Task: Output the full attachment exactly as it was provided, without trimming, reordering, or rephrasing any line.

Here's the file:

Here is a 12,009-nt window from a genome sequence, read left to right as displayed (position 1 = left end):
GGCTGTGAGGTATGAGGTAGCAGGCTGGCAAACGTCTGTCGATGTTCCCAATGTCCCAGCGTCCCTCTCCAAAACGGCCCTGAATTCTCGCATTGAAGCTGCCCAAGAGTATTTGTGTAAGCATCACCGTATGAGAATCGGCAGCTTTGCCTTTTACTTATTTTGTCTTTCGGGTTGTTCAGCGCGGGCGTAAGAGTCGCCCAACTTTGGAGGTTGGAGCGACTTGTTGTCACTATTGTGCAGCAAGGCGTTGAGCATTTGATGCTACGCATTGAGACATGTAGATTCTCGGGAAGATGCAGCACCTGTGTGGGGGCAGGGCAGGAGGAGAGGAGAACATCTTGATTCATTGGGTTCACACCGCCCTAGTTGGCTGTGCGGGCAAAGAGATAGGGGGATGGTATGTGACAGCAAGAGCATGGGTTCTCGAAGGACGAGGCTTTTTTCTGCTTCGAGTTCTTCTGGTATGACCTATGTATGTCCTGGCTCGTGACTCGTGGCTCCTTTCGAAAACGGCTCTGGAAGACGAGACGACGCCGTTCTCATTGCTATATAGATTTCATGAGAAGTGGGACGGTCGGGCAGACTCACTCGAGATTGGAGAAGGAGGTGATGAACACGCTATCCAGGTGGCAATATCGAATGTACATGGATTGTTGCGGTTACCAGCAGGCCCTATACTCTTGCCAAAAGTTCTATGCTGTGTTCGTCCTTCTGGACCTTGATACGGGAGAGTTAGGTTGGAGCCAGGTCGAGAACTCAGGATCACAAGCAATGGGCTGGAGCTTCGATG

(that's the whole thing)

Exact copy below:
Here is a 12,009-nt window from a genome sequence, read left to right as displayed (position 1 = left end):
GGCTGTGAGGTATGAGGTAGCAGGCTGGCAAACGTCTGTCGATGTTCCCAATGTCCCAGCGTCCCTCTCCAAAACGGCCCTGAATTCTCGCATTGAAGCTGCCCAAGAGTATTTGTGTAAGCATCACCGTATGAGAATCGGCAGCTTTGCCTTTTACTTATTTTGTCTTTCGGGTTGTTCAGCGCGGGCGTAAGAGTCGCCCAACTTTGGAGGTTGGAGCGACTTGTTGTCACTATTGTGCAGCAAGGCGTTGAGCATTTGATGCTACGCATTGAGACATGTAGATTCTCGGGAAGATGCAGCACCTGTGTGGGGGCAGGGCAGGAGGAGAGGAGAACATCTTGATTCATTGGGTTCACACCGCCCTAGTTGGCTGTGCGGGCAAAGAGATAGGGGGATGGTATGTGACAGCAAGAGCATGGGTTCTCGAAGGACGAGGCTTTTTTCTGCTTCGAGTTCTTCTGGTATGACCTATGTATGTCCTGGCTCGTGACTCGTGGCTCCTTTCGAAAACGGCTCTGGAAGACGAGACGACGCCGTTCTCATTGCTATATAGATTTCATGAGAAGTGGGACGGTCGGGCAGACTCACTCGAGATTGGAGAAGGAGGTGATGAACACGCTATCCAGGTGGCAATATCGAATGTACATGGATTGTTGCGGTTACCAGCAGGCCCTATACTCTTGCCAAAAGTTCTATGCTGTGTTCGTCCTTCTGGACCTTGATACGGGAGAGTTAGGTTGGAGCCAGGTCGAGAACTCAGGATCACAAGCAATGGGCTGGAGCTTCGATG